The gun was adopted by many law enforcement agencies that liked its accuracy, reliability, and similarity to the M16. These agencies included the Drug Enforcement Agency (DEA), the U.S. Marshals Service, and the United States Marine Corps.
The original Model 635 had a 10.5-inch barrel with a 1-in-10-inch twist, a fixed carry handle with M16A1-style sights, and a M16A2-style flashhider.
The gun fired standard 9mm ammunition at a cyclic rate of 900 rounds per minute. The magazines were based on the Uzi design, and modified Uzi mags could also be used. Both fixed and collapsible stock versions were available.

The current models are the Model 991, which fires in semiauto or full auto, and the Model 992, which fires in semiauto or a three-round burst. These newer versions feature a flat top upper and quad rail for easy mounting of optics and other accessories.
The 10.5-inch barrel has a 1-in-10-inch twist. The rate of fire is listed as between 700 to 950 rounds per minute. These models weigh 6.7 pounds and are 26 inches long with the stock retracted, and 29.25 inches with the stock extended.

Although the Colt M231 was one of the most produced, it was the least successful of all M16 variants. The M231 was designed to allow soldiers in the Bradley Fighting Vehicle to fire at the enemy through gun ports without leaving the protection of the vehicle.
A standard M16A1 could not be used because the Bradley’s six firing ports featured a screw-type mounting designed to maintain a seal against a chemical weapon attack.
The 231 was literally screwed into the fittings from inside the vehicle. The M231 shares about two-thirds of its parts with the parent M16A1 design.
As with the 9mm machine gun, the most significant change was the elimination of the M16’s gas impingement system in favor of a direct-blowback, striker-fired design.
This simpler mechanism is typically associated with smaller caliber submachine guns. Instead the M231 is chambered for the 55-grain version of the standard 5.56mm NATO cartridge.
The weapon weighs about 7.33 pounds, and has an overall length of 28¼ inches.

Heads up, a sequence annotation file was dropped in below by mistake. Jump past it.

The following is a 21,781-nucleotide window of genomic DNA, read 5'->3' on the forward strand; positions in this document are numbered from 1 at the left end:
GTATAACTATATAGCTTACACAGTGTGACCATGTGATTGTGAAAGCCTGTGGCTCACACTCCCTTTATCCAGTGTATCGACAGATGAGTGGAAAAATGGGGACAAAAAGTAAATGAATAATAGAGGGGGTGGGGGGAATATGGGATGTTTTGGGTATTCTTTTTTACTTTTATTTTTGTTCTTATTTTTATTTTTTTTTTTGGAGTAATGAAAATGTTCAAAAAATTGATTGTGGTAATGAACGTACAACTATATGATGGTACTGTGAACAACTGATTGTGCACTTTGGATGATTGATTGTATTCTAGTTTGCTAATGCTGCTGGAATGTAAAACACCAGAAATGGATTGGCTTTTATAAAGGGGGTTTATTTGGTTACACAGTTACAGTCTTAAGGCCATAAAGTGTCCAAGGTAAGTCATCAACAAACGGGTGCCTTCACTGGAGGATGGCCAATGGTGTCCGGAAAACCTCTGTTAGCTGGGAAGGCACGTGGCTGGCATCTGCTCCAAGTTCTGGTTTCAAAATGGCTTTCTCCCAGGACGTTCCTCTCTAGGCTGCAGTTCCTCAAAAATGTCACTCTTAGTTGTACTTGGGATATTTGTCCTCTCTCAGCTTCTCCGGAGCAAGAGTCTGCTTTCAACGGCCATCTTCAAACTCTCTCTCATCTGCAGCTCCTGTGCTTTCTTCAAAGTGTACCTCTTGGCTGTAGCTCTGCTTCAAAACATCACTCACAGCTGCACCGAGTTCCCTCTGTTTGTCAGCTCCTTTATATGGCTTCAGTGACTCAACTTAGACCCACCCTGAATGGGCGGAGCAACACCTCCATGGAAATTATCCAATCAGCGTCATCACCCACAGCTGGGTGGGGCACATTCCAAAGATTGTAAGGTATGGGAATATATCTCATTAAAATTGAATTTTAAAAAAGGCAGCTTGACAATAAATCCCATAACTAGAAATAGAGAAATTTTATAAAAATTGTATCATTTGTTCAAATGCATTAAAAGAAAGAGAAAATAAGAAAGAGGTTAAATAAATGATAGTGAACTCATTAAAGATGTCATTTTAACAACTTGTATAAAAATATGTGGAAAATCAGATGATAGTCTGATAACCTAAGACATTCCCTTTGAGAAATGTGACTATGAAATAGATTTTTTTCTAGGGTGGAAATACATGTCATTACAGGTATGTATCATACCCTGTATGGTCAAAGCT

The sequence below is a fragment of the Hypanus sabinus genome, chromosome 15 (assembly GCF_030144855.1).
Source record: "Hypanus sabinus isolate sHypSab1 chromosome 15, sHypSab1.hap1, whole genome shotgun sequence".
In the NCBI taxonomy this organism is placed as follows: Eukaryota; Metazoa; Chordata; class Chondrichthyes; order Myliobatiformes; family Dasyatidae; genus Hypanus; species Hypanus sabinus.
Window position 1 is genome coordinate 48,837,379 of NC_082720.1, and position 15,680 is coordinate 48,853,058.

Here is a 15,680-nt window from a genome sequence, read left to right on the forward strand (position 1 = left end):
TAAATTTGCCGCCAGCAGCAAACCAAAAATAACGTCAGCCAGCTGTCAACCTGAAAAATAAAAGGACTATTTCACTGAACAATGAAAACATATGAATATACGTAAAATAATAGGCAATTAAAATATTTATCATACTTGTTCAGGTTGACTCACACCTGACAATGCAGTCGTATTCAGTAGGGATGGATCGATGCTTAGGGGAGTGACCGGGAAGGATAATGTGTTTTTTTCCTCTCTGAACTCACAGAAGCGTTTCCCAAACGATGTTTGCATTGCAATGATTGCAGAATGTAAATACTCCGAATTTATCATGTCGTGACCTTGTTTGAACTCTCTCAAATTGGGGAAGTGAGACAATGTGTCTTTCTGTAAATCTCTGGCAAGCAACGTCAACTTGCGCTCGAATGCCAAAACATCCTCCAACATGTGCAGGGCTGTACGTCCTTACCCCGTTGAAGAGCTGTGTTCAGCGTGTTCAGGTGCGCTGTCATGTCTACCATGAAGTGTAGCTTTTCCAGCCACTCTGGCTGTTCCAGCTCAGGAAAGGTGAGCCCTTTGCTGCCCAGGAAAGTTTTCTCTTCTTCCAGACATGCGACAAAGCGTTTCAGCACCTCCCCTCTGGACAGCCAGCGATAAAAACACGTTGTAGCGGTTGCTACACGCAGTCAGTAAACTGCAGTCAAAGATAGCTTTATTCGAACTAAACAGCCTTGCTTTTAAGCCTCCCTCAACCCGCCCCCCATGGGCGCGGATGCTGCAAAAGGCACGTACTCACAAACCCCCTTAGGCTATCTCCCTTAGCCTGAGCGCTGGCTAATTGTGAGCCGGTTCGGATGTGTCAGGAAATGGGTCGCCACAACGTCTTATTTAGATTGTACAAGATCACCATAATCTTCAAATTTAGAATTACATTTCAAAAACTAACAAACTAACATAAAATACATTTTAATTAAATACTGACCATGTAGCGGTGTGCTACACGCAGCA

The barrel is 15.6 inches long with the same 1-in-12-inch rifling twist as the M16A1. In addition to being shorter than a M16A1 barrel, the M231 barrel also has a significantly thicker profile.
The shortened hand guards end at the distinctive metal locking collar. In use, the M231 has a generally poor reputation. The weapon fires full-auto only, with a cyclic rate of about 1,200 rounds per minute. The M231 does not have any sights.
The soldiers were to aim using periscopes mounted in the Bradley and spot their fire by firing only tracer rounds from standard 30-round M16 magazines.
The difficulty in aiming, combined with the extremely high rate of fire, meant that the magazines would be emptied before the shooter could get rounds on the target. Later modifications to the Bradley covered up the side firing ports with additional armor and now only the two firing ports on the rear hatch remain.
The original design included a simple wire stock so the M231 could be dismounted from the vehicle and used on foot. This stock was dropped from production models and Army procedures discouraged the use of the M231 outside of the vehicle.
Ironically, it is in this role that the M231 has probably seen the most use.
Photographs from Iraq show U.S. soldiers using the M231 as a backup weapon in vehicle turrets. They have also been carried by officers and armored crewman who normally are only armed with a handgun.